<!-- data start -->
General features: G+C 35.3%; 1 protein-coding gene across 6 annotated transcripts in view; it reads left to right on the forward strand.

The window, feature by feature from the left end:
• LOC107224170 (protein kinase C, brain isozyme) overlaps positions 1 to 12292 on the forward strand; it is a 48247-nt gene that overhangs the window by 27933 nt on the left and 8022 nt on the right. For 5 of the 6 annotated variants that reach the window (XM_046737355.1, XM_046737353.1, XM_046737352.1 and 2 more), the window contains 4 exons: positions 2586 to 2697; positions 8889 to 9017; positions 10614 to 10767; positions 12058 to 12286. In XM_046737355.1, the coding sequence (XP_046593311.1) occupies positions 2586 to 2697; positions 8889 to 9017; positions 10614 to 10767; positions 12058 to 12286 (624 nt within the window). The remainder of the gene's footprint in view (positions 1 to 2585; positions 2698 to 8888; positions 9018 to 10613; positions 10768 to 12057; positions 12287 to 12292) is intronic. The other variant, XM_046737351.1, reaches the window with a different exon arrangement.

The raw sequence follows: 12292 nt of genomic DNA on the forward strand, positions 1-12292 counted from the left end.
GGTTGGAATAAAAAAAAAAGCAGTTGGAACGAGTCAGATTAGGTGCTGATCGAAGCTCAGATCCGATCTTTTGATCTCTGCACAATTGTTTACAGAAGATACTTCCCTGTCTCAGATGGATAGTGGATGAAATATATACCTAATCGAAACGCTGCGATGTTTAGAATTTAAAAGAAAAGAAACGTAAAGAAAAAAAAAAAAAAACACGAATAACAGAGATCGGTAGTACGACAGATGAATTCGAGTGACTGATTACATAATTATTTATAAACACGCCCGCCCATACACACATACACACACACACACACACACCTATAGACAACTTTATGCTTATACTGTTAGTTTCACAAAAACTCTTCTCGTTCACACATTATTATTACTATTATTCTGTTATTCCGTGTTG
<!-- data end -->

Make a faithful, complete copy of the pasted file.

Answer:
General features: G+C 35.3%; 1 protein-coding gene across 6 annotated transcripts in view; it reads left to right on the forward strand.

The window, feature by feature from the left end:
• LOC107224170 (protein kinase C, brain isozyme) overlaps positions 1 to 12292 on the forward strand; it is a 48247-nt gene that overhangs the window by 27933 nt on the left and 8022 nt on the right. For 5 of the 6 annotated variants that reach the window (XM_046737355.1, XM_046737353.1, XM_046737352.1 and 2 more), the window contains 4 exons: positions 2586 to 2697; positions 8889 to 9017; positions 10614 to 10767; positions 12058 to 12286. In XM_046737355.1, the coding sequence (XP_046593311.1) occupies positions 2586 to 2697; positions 8889 to 9017; positions 10614 to 10767; positions 12058 to 12286 (624 nt within the window). The remainder of the gene's footprint in view (positions 1 to 2585; positions 2698 to 8888; positions 9018 to 10613; positions 10768 to 12057; positions 12287 to 12292) is intronic. The other variant, XM_046737351.1, reaches the window with a different exon arrangement.

The raw sequence follows: 12292 nt of genomic DNA on the forward strand, positions 1-12292 counted from the left end.
GGTTGGAATAAAAAAAAAAGCAGTTGGAACGAGTCAGATTAGGTGCTGATCGAAGCTCAGATCCGATCTTTTGATCTCTGCACAATTGTTTACAGAAGATACTTCCCTGTCTCAGATGGATAGTGGATGAAATATATACCTAATCGAAACGCTGCGATGTTTAGAATTTAAAAGAAAAGAAACGTAAAGAAAAAAAAAAAAAAACACGAATAACAGAGATCGGTAGTACGACAGATGAATTCGAGTGACTGATTACATAATTATTTATAAACACGCCCGCCCATACACACATACACACACACACACACACACCTATAGACAACTTTATGCTTATACTGTTAGTTTCACAAAAACTCTTCTCGTTCACACATTATTATTACTATTATTCTGTTATTCCGTGTTG